In recording his musings, Marcus sometimes speaks of God, sometimes of the gods. Is there inconsistency here? Not necessarily. For him, as we have seen, the world was governed by a cosmic consciousness which was a single immanent spirit. But that world was also a congeries of differing areas and elements and activities, and it was natural enough that the Greeks, whom the Romans followed in such matters, should think of these separate components as governed by specialized deities. Poseidon, the Roman's Neptune, was lord of the waters; Apollo was god of the sun and the realm of light; Demeter, or her Roman equivalent, Ceres, was goddess of the earth and harvests and fertility. Of these gods there was no fixed number, and as the empire expanded it took in, with a curious religious democracy, the gods of its new subjects. In this respect, Marcus was a singularly catholic theologian. Did he believe that all these motley figures, often beautifully embodied in Greek and Roman statuary, were real existences? Officially he did, for he was not only Emperor but Pontifex Maximus, the head of the Roman religion, who presided at celebrations of these deities and sacrifices to them. But one can only suspect that he did so with tongue in cheek. To a mind as sophisticated as his, these lesser deities were probably symbols of the one divine activity, which manifested itself throughout all these domains. If he insisted, as he did, on retaining old forms of Roman worship, it was probably because he saw that myth, besides being a powerful preservative of people's unity, may carry a truth in metaphorical form that the more correct philosophic formulae may fail to convey.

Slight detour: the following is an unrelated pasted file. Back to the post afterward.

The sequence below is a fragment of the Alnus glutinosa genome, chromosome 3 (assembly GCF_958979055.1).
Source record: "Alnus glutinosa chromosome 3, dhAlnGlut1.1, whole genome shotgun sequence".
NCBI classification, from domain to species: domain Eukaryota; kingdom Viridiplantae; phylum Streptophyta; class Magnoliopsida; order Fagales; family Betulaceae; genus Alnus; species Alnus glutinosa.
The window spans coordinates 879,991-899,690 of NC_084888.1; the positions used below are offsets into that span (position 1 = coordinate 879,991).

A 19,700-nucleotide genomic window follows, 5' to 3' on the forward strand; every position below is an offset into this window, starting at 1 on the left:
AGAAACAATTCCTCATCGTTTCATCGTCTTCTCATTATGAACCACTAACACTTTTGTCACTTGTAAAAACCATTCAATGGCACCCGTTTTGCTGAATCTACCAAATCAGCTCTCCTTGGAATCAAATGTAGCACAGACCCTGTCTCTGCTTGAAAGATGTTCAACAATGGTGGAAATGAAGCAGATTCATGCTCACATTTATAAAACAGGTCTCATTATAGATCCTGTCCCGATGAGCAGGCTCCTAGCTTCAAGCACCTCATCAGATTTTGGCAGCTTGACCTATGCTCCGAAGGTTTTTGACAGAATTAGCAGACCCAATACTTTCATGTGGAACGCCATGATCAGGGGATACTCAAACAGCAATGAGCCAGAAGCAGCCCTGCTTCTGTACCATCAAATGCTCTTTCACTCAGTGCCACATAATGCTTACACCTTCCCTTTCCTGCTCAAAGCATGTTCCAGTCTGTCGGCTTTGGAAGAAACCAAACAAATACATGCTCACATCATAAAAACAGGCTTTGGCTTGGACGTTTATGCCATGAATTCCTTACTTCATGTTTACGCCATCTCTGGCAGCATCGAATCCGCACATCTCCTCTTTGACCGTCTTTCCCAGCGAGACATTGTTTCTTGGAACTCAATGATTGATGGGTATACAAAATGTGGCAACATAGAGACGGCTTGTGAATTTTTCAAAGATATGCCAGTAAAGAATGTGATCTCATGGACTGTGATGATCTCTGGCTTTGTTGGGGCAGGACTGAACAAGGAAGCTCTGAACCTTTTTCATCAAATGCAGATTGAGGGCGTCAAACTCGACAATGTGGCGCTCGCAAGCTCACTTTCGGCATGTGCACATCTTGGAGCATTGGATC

-Brand Blanshard, as excerpted from his essay on Marcus Aurelius in Four Reasonable Men: Marcus Aurelius, John Stuart Mill, Ernest Renan, Henry Sidgwick